Monday, July 31, 2006


I went to my high school class reunion over the weekend. Those who know me can figure out which; those who can’t figure it out don’t need to know.

I had a good time talking with some old friends and shamelessly flirting with ladies that I was too shy to approach way back then. Some silliness you just have to grow out of, I guess.

I was pleasantly surprised to find that a few of my old classmates actually live near me now. I’ve already taken steps to get in touch with them and lure them down the dark path to the SCA. We’ll see how well that works.

Yes, we did take pictures. I have not looked through them to decide which are fit for public display here at the Saga. Time will tell...

Friday, July 28, 2006

Final Video Installment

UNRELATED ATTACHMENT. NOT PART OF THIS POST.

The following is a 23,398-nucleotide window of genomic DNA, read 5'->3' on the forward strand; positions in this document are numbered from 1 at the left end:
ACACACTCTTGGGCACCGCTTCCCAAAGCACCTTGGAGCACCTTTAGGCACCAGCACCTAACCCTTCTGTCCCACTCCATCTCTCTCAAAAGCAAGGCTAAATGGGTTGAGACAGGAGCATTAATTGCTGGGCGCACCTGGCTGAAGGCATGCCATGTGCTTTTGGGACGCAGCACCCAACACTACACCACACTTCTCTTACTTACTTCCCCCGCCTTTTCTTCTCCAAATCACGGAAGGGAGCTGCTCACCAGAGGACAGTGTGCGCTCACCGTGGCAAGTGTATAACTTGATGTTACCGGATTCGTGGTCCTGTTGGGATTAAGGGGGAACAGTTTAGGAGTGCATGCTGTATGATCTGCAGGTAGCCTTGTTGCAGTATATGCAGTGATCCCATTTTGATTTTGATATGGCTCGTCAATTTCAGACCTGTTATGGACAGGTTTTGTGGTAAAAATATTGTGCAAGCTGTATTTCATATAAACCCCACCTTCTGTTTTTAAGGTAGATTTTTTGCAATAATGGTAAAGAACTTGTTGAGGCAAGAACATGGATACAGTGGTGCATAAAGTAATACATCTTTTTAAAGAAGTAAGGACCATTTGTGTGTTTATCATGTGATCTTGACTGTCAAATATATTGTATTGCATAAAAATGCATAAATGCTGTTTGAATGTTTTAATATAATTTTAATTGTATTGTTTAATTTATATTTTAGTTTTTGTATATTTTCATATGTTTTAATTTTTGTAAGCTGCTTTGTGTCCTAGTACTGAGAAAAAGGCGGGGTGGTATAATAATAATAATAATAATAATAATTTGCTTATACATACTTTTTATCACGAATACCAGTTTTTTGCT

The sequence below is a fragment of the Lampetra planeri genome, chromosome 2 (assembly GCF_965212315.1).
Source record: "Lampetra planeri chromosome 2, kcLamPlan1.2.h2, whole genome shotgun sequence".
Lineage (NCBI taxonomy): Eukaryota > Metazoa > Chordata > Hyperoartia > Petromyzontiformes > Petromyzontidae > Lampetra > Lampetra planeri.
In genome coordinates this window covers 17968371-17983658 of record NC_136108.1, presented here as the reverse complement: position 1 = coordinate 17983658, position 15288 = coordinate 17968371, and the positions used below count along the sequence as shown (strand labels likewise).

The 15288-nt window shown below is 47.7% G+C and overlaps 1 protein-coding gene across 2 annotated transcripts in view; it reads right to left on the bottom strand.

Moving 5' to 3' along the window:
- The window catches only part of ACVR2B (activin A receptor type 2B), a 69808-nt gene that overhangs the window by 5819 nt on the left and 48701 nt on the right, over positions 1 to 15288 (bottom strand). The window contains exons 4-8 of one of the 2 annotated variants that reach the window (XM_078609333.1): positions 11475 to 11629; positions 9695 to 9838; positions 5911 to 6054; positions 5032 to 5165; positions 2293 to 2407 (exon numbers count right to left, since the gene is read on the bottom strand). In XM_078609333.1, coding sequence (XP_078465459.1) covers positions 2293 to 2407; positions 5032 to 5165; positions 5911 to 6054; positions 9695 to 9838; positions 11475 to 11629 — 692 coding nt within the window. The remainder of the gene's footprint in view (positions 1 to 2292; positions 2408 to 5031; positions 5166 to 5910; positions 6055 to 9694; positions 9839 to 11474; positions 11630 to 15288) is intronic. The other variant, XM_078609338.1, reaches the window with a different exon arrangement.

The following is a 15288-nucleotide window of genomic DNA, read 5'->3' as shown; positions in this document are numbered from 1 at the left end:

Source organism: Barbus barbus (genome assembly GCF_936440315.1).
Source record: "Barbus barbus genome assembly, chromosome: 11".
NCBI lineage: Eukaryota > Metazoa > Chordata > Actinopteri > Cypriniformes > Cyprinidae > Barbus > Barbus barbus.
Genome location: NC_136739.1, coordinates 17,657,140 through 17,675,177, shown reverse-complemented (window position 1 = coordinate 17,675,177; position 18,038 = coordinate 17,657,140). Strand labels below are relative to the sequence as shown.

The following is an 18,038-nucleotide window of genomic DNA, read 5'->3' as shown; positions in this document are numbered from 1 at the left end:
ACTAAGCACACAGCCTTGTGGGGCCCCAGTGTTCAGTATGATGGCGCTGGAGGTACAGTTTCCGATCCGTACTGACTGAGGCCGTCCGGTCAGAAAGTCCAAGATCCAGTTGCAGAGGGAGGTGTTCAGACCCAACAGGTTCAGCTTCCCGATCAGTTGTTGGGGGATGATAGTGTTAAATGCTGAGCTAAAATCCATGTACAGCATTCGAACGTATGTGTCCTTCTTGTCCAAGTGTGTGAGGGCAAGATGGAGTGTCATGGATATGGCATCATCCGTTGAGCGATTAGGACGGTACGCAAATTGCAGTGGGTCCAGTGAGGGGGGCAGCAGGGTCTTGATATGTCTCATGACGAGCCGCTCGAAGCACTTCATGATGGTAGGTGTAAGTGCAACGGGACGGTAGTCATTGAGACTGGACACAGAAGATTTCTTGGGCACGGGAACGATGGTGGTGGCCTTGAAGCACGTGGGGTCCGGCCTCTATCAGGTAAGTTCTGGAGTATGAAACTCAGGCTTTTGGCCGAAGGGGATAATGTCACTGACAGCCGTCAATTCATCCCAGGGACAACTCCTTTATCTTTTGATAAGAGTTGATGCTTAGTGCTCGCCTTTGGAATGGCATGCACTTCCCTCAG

Last of the batch of videos from last practice...

We're looking at making a lot more videos of various SCA activities, demonstrating practical things like drills and such. Look for new stuff next week.

Wednesday, July 26, 2006

Italian Rapier Parries

Among the other videos taken at our last practice was this demonstration of the basic parries of Ridolfo Capo Ferro, a fencing master who published an instructional manual -- Gran Simulacro dell'Arte e dell'Uso della Scherma -- in 1610.

In addition, Lady Ysable demonstrate the four basic guard positions of Camillo Agrippa: Prima, Secund, Terza, and Quarta.

Tuesday, July 25, 2006

Fencing Practice Videos

I wasn't actually present for fencing practice on Sunday, but one of our new members video recorded some of the activities, which I'm perfectly all right showing anyway. This first one shows the fighters rotating in a "bear pit", which is really a game of "king of the hill": whoever wins the duel keeps the field. This can actually get very tiring if you're having a good day.